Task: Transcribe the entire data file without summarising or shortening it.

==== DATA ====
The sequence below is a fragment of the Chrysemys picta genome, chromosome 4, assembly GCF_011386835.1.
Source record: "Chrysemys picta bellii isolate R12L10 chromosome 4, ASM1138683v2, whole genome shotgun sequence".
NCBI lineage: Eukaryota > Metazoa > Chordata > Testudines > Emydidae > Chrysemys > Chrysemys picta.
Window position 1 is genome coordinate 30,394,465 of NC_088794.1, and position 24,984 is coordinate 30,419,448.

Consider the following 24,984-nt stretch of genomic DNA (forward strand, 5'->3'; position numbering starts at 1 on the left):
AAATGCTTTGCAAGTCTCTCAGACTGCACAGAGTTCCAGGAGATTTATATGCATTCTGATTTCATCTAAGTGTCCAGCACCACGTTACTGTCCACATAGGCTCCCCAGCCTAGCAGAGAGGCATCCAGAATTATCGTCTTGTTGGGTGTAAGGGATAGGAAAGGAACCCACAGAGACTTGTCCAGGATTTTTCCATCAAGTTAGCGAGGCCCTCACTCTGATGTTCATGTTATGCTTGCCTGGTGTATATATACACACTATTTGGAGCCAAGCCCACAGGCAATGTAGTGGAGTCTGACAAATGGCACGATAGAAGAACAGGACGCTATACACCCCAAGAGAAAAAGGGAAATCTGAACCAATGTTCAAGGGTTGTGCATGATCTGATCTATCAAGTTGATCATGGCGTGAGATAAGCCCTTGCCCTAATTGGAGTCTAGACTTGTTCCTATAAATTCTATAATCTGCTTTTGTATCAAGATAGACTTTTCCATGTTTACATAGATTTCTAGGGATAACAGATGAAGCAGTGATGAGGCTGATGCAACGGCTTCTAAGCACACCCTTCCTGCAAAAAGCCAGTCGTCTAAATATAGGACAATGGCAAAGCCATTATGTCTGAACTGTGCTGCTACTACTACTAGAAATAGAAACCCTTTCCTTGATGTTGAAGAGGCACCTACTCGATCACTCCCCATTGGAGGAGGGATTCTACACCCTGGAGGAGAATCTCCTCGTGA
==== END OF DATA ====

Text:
The sequence below is a fragment of the Chrysemys picta genome, chromosome 4, assembly GCF_011386835.1.
Source record: "Chrysemys picta bellii isolate R12L10 chromosome 4, ASM1138683v2, whole genome shotgun sequence".
NCBI lineage: Eukaryota > Metazoa > Chordata > Testudines > Emydidae > Chrysemys > Chrysemys picta.
Window position 1 is genome coordinate 30,394,465 of NC_088794.1, and position 24,984 is coordinate 30,419,448.

Consider the following 24,984-nt stretch of genomic DNA (forward strand, 5'->3'; position numbering starts at 1 on the left):
AAATGCTTTGCAAGTCTCTCAGACTGCACAGAGTTCCAGGAGATTTATATGCATTCTGATTTCATCTAAGTGTCCAGCACCACGTTACTGTCCACATAGGCTCCCCAGCCTAGCAGAGAGGCATCCAGAATTATCGTCTTGTTGGGTGTAAGGGATAGGAAAGGAACCCACAGAGACTTGTCCAGGATTTTTCCATCAAGTTAGCGAGGCCCTCACTCTGATGTTCATGTTATGCTTGCCTGGTGTATATATACACACTATTTGGAGCCAAGCCCACAGGCAATGTAGTGGAGTCTGACAAATGGCACGATAGAAGAACAGGACGCTATACACCCCAAGAGAAAAAGGGAAATCTGAACCAATGTTCAAGGGTTGTGCATGATCTGATCTATCAAGTTGATCATGGCGTGAGATAAGCCCTTGCCCTAATTGGAGTCTAGACTTGTTCCTATAAATTCTATAATCTGCTTTTGTATCAAGATAGACTTTTCCATGTTTACATAGATTTCTAGGGATAACAGATGAAGCAGTGATGAGGCTGATGCAACGGCTTCTAAGCACACCCTTCCTGCAAAAAGCCAGTCGTCTAAATATAGGACAATGGCAAAGCCATTATGTCTGAACTGTGCTGCTACTACTACTAGAAATAGAAACCCTTTCCTTGATGTTGAAGAGGCACCTACTCGATCACTCCCCATTGGAGGAGGGATTCTACACCCTGGAGGAGAATCTCCTCGTGA